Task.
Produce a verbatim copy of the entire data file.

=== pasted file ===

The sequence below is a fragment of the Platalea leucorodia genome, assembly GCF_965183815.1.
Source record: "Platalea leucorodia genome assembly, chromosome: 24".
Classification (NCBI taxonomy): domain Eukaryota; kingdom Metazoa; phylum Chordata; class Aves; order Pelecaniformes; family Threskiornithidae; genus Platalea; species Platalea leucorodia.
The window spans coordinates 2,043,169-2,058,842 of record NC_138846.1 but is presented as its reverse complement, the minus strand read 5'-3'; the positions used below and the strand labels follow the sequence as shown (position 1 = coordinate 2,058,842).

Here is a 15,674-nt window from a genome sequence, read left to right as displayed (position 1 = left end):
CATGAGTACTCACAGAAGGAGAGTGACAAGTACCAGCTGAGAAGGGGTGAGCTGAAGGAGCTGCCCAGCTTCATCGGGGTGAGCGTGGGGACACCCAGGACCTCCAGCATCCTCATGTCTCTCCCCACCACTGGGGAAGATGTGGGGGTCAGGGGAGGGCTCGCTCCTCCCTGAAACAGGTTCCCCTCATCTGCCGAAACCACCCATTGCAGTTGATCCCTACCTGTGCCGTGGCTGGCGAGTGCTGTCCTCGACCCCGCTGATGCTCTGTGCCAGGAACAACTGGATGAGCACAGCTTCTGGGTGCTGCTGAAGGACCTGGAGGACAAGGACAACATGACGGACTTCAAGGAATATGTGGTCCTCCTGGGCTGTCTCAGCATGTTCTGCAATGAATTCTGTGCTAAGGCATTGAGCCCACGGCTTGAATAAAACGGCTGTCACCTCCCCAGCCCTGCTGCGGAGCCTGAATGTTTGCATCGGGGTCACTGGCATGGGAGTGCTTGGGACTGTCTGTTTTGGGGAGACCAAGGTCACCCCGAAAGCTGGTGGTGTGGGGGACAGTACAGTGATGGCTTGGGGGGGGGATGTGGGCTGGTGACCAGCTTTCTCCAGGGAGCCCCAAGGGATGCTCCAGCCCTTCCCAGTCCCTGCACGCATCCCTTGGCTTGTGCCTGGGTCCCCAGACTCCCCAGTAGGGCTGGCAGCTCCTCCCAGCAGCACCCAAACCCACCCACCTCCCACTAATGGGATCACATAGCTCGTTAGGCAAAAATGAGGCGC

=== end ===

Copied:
The sequence below is a fragment of the Platalea leucorodia genome, assembly GCF_965183815.1.
Source record: "Platalea leucorodia genome assembly, chromosome: 24".
Classification (NCBI taxonomy): domain Eukaryota; kingdom Metazoa; phylum Chordata; class Aves; order Pelecaniformes; family Threskiornithidae; genus Platalea; species Platalea leucorodia.
The window spans coordinates 2,043,169-2,058,842 of record NC_138846.1 but is presented as its reverse complement, the minus strand read 5'-3'; the positions used below and the strand labels follow the sequence as shown (position 1 = coordinate 2,058,842).

Here is a 15,674-nt window from a genome sequence, read left to right as displayed (position 1 = left end):
CATGAGTACTCACAGAAGGAGAGTGACAAGTACCAGCTGAGAAGGGGTGAGCTGAAGGAGCTGCCCAGCTTCATCGGGGTGAGCGTGGGGACACCCAGGACCTCCAGCATCCTCATGTCTCTCCCCACCACTGGGGAAGATGTGGGGGTCAGGGGAGGGCTCGCTCCTCCCTGAAACAGGTTCCCCTCATCTGCCGAAACCACCCATTGCAGTTGATCCCTACCTGTGCCGTGGCTGGCGAGTGCTGTCCTCGACCCCGCTGATGCTCTGTGCCAGGAACAACTGGATGAGCACAGCTTCTGGGTGCTGCTGAAGGACCTGGAGGACAAGGACAACATGACGGACTTCAAGGAATATGTGGTCCTCCTGGGCTGTCTCAGCATGTTCTGCAATGAATTCTGTGCTAAGGCATTGAGCCCACGGCTTGAATAAAACGGCTGTCACCTCCCCAGCCCTGCTGCGGAGCCTGAATGTTTGCATCGGGGTCACTGGCATGGGAGTGCTTGGGACTGTCTGTTTTGGGGAGACCAAGGTCACCCCGAAAGCTGGTGGTGTGGGGGACAGTACAGTGATGGCTTGGGGGGGGGATGTGGGCTGGTGACCAGCTTTCTCCAGGGAGCCCCAAGGGATGCTCCAGCCCTTCCCAGTCCCTGCACGCATCCCTTGGCTTGTGCCTGGGTCCCCAGACTCCCCAGTAGGGCTGGCAGCTCCTCCCAGCAGCACCCAAACCCACCCACCTCCCACTAATGGGATCACATAGCTCGTTAGGCAAAAATGAGGCGC